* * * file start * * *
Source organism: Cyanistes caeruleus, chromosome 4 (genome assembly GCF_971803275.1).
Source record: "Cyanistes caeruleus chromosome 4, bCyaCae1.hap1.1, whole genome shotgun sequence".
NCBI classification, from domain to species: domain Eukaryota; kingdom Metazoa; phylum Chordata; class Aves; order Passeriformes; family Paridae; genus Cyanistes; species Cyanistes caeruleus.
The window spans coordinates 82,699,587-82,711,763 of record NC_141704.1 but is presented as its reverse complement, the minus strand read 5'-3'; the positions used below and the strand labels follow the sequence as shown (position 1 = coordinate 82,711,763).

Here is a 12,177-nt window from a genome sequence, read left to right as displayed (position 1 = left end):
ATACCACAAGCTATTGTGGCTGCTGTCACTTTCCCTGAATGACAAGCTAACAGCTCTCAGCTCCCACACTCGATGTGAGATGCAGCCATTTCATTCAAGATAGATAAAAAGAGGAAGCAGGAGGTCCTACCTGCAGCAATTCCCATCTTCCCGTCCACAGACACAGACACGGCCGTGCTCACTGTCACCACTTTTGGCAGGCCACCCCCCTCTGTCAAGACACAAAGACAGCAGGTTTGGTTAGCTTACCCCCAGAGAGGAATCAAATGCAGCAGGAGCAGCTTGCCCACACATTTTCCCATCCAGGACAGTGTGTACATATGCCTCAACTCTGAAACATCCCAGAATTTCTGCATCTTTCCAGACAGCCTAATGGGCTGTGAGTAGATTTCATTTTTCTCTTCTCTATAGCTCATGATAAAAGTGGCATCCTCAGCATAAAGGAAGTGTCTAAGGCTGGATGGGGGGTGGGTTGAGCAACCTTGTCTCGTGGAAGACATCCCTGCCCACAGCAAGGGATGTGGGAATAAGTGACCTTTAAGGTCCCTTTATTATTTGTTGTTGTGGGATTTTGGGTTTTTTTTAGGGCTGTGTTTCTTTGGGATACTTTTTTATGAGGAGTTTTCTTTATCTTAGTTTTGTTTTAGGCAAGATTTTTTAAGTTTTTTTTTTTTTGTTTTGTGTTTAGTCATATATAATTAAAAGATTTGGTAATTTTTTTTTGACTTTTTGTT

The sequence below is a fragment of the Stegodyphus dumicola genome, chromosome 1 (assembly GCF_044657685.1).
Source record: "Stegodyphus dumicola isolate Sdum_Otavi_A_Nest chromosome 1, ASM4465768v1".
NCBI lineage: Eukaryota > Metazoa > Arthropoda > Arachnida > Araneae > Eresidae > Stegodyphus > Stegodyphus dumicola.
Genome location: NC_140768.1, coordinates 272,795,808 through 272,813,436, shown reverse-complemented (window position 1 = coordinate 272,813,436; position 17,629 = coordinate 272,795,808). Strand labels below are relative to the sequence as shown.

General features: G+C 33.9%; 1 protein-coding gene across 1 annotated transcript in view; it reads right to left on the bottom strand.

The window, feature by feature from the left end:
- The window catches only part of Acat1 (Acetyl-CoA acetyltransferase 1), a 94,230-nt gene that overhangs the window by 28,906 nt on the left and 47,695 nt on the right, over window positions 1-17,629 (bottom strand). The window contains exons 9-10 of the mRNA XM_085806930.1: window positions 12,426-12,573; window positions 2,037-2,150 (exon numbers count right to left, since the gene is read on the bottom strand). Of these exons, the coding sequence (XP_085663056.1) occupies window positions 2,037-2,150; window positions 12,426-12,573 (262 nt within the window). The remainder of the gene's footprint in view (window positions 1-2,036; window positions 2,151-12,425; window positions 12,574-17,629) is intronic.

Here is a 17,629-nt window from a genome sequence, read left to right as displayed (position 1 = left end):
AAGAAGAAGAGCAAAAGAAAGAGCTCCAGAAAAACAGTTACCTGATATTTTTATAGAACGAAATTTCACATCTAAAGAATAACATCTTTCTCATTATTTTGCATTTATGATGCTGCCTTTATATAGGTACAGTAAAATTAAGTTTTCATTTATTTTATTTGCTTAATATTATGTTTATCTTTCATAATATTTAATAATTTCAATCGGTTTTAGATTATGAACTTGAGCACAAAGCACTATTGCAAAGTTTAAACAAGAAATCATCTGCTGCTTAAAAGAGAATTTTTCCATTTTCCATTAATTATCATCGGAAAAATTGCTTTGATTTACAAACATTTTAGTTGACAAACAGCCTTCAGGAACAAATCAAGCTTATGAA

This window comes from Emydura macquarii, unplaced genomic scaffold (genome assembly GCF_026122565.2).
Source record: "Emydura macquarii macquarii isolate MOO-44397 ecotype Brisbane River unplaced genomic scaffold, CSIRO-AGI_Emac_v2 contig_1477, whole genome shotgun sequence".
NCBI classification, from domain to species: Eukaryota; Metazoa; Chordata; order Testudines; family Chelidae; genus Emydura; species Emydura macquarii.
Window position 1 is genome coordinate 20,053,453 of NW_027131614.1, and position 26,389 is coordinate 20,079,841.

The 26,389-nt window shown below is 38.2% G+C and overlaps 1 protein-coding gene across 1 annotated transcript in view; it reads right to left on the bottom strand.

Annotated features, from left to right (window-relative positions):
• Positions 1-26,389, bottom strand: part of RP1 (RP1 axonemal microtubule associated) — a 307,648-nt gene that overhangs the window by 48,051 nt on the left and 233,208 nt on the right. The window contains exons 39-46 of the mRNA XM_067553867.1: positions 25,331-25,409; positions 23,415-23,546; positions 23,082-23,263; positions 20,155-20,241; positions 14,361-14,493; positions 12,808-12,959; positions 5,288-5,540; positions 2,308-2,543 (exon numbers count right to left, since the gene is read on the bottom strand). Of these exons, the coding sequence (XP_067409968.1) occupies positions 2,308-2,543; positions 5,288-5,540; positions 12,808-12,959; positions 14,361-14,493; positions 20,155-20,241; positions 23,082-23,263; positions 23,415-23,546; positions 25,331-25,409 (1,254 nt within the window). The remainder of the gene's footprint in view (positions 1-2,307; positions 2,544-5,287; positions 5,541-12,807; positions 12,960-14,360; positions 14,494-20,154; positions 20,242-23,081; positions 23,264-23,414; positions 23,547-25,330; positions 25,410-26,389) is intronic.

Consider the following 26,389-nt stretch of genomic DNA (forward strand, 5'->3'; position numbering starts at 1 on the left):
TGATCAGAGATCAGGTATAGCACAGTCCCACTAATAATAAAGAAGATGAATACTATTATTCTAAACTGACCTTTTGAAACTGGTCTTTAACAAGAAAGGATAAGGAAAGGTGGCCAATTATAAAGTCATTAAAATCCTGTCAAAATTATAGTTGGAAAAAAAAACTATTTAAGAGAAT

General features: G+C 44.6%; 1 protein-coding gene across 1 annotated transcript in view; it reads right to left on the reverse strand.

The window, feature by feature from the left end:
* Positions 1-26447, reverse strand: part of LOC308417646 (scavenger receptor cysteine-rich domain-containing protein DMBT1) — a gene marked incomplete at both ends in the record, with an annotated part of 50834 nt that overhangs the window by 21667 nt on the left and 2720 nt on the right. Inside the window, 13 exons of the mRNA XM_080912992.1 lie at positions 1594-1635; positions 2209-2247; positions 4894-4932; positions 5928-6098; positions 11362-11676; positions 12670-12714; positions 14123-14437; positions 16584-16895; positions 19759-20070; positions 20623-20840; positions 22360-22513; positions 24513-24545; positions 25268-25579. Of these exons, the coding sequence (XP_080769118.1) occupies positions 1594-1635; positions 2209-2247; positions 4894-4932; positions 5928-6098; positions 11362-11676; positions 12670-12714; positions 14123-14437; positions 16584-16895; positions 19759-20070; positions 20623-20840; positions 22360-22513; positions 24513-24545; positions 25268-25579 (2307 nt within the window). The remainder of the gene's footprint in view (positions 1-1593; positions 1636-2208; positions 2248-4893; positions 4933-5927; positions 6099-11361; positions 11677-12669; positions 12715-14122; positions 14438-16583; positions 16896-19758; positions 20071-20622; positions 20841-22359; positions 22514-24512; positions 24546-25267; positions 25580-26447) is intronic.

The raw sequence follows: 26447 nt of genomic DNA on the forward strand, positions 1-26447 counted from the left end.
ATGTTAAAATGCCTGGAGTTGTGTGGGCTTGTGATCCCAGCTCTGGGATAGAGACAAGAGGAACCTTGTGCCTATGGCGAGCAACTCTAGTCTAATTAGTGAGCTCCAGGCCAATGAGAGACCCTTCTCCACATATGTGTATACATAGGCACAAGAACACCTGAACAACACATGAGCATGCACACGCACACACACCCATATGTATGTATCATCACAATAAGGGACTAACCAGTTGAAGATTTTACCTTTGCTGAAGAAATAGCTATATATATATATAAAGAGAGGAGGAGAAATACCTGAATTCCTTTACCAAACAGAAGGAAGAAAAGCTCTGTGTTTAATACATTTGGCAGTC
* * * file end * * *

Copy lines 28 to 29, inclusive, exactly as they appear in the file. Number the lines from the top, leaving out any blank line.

The raw sequence follows: 26447 nt of genomic DNA on the forward strand, positions 1-26447 counted from the left end.
ATGTTAAAATGCCTGGAGTTGTGTGGGCTTGTGATCCCAGCTCTGGGATAGAGACAAGAGGAACCTTGTGCCTATGGCGAGCAACTCTAGTCTAATTAGTGAGCTCCAGGCCAATGAGAGACCCTTCTCCACATATGTGTATACATAGGCACAAGAACACCTGAACAACACATGAGCATGCACACGCACACACACCCATATGTATGTATCATCACAATAAGGGACTAACCAGTTGAAGATTTTACCTTTGCTGAAGAAATAGCTATATATATATATAAAGAGAGGAGGAGAAATACCTGAATTCCTTTACCAAACAGAAGGAAGAAAAGCTCTGTGTTTAATACATTTGGCAGTC